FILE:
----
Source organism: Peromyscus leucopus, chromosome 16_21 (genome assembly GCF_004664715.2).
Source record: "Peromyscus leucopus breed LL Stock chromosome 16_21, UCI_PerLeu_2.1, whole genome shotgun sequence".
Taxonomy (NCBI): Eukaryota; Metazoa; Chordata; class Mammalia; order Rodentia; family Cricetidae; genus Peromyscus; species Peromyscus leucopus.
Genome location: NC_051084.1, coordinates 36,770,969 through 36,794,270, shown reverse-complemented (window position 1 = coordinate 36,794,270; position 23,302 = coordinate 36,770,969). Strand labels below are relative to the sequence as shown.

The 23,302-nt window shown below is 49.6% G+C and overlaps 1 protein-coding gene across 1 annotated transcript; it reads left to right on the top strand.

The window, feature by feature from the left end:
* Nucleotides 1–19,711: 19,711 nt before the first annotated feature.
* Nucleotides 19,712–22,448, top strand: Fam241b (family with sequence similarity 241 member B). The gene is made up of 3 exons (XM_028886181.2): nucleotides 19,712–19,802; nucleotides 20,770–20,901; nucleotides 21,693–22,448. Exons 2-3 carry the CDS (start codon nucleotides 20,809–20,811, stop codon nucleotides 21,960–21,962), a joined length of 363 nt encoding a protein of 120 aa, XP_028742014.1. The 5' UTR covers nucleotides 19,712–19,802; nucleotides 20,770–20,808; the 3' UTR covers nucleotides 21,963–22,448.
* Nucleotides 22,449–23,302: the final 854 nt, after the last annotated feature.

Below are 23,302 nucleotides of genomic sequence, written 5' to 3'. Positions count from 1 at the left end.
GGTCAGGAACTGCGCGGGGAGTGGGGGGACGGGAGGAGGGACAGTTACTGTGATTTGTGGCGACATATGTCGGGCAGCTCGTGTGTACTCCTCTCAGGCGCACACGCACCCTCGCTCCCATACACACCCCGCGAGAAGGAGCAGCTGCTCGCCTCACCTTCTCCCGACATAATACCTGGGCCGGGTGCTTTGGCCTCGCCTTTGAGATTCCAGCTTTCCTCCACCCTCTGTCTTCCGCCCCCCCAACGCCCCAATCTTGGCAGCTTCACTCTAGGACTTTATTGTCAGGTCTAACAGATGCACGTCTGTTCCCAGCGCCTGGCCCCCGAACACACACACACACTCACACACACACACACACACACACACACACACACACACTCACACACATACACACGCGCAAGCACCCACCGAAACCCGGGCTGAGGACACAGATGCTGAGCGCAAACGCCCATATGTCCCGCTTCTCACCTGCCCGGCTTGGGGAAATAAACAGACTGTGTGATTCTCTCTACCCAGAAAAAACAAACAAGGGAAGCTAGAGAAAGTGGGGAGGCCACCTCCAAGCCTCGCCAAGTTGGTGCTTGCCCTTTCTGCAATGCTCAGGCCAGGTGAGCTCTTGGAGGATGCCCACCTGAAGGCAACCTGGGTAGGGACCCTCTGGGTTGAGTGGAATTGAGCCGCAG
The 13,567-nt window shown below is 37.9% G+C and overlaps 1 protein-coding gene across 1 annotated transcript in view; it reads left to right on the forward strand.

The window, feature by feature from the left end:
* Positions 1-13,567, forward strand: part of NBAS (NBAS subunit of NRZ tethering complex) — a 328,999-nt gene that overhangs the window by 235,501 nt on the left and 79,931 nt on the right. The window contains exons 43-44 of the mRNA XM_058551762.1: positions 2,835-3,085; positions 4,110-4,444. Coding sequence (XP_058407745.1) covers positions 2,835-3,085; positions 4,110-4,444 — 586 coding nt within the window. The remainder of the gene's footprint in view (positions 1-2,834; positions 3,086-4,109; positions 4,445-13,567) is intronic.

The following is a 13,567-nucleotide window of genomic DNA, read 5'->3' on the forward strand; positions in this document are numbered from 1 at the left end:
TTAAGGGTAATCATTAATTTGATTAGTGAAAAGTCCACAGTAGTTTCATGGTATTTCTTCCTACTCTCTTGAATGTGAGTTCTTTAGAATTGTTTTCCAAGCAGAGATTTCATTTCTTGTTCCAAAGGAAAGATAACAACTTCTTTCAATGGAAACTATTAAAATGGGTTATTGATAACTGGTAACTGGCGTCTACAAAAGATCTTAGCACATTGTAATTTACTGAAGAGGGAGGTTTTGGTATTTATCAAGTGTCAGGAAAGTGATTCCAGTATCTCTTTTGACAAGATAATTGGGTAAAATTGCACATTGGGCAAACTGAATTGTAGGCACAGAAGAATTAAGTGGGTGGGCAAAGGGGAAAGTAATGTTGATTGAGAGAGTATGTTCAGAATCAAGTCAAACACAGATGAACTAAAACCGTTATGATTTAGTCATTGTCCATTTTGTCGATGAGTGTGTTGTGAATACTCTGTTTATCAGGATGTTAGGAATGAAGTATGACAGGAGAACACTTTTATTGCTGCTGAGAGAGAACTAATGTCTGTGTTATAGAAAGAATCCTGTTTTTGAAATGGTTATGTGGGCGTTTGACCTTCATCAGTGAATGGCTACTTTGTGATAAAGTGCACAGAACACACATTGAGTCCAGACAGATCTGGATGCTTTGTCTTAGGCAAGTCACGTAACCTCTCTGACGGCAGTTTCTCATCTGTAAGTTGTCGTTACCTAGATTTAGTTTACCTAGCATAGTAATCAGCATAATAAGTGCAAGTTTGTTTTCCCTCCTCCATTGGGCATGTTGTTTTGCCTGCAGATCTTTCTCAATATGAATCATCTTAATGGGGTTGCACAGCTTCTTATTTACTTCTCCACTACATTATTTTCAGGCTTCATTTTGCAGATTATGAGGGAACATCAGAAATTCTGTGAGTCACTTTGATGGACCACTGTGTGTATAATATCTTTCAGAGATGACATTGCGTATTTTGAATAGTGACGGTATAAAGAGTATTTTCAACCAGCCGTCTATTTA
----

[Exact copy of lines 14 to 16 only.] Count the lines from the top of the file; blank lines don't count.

* Positions 1-13,567, forward strand: part of NBAS (NBAS subunit of NRZ tethering complex) — a 328,999-nt gene that overhangs the window by 235,501 nt on the left and 79,931 nt on the right. The window contains exons 43-44 of the mRNA XM_058551762.1: positions 2,835-3,085; positions 4,110-4,444. Coding sequence (XP_058407745.1) covers positions 2,835-3,085; positions 4,110-4,444 — 586 coding nt within the window. The remainder of the gene's footprint in view (positions 1-2,834; positions 3,086-4,109; positions 4,445-13,567) is intronic.

The following is a 13,567-nucleotide window of genomic DNA, read 5'->3' on the forward strand; positions in this document are numbered from 1 at the left end:
TTAAGGGTAATCATTAATTTGATTAGTGAAAAGTCCACAGTAGTTTCATGGTATTTCTTCCTACTCTCTTGAATGTGAGTTCTTTAGAATTGTTTTCCAAGCAGAGATTTCATTTCTTGTTCCAAAGGAAAGATAACAACTTCTTTCAATGGAAACTATTAAAATGGGTTATTGATAACTGGTAACTGGCGTCTACAAAAGATCTTAGCACATTGTAATTTACTGAAGAGGGAGGTTTTGGTATTTATCAAGTGTCAGGAAAGTGATTCCAGTATCTCTTTTGACAAGATAATTGGGTAAAATTGCACATTGGGCAAACTGAATTGTAGGCACAGAAGAATTAAGTGGGTGGGCAAAGGGGAAAGTAATGTTGATTGAGAGAGTATGTTCAGAATCAAGTCAAACACAGATGAACTAAAACCGTTATGATTTAGTCATTGTCCATTTTGTCGATGAGTGTGTTGTGAATACTCTGTTTATCAGGATGTTAGGAATGAAGTATGACAGGAGAACACTTTTATTGCTGCTGAGAGAGAACTAATGTCTGTGTTATAGAAAGAATCCTGTTTTTGAAATGGTTATGTGGGCGTTTGACCTTCATCAGTGAATGGCTACTTTGTGATAAAGTGCACAGAACACACATTGAGTCCAGACAGATCTGGATGCTTTGTCTTAGGCAAGTCACGTAACCTCTCTGACGGCAGTTTCTCATCTGTAAGTTGTCGTTACCTAGATTTAGTTTACCTAGCATAGTAATCAGCATAATAAGTGCAAGTTTGTTTTCCCTCCTCCATTGGGCATGTTGTTTTGCCTGCAGATCTTTCTCAATATGAATCATCTTAATGGGGTTGCACAGCTTCTTATTTACTTCTCCACTACATTATTTTCAGGCTTCATTTTGCAGATTATGAGGGAACATCAGAAATTCTGTGAGTCACTTTGATGGACCACTGTGTGTATAATATCTTTCAGAGATGACATTGCGTATTTTGAATAGTGACGGTATAAAGAGTATTTTCAACCAGCCGTCTATTTA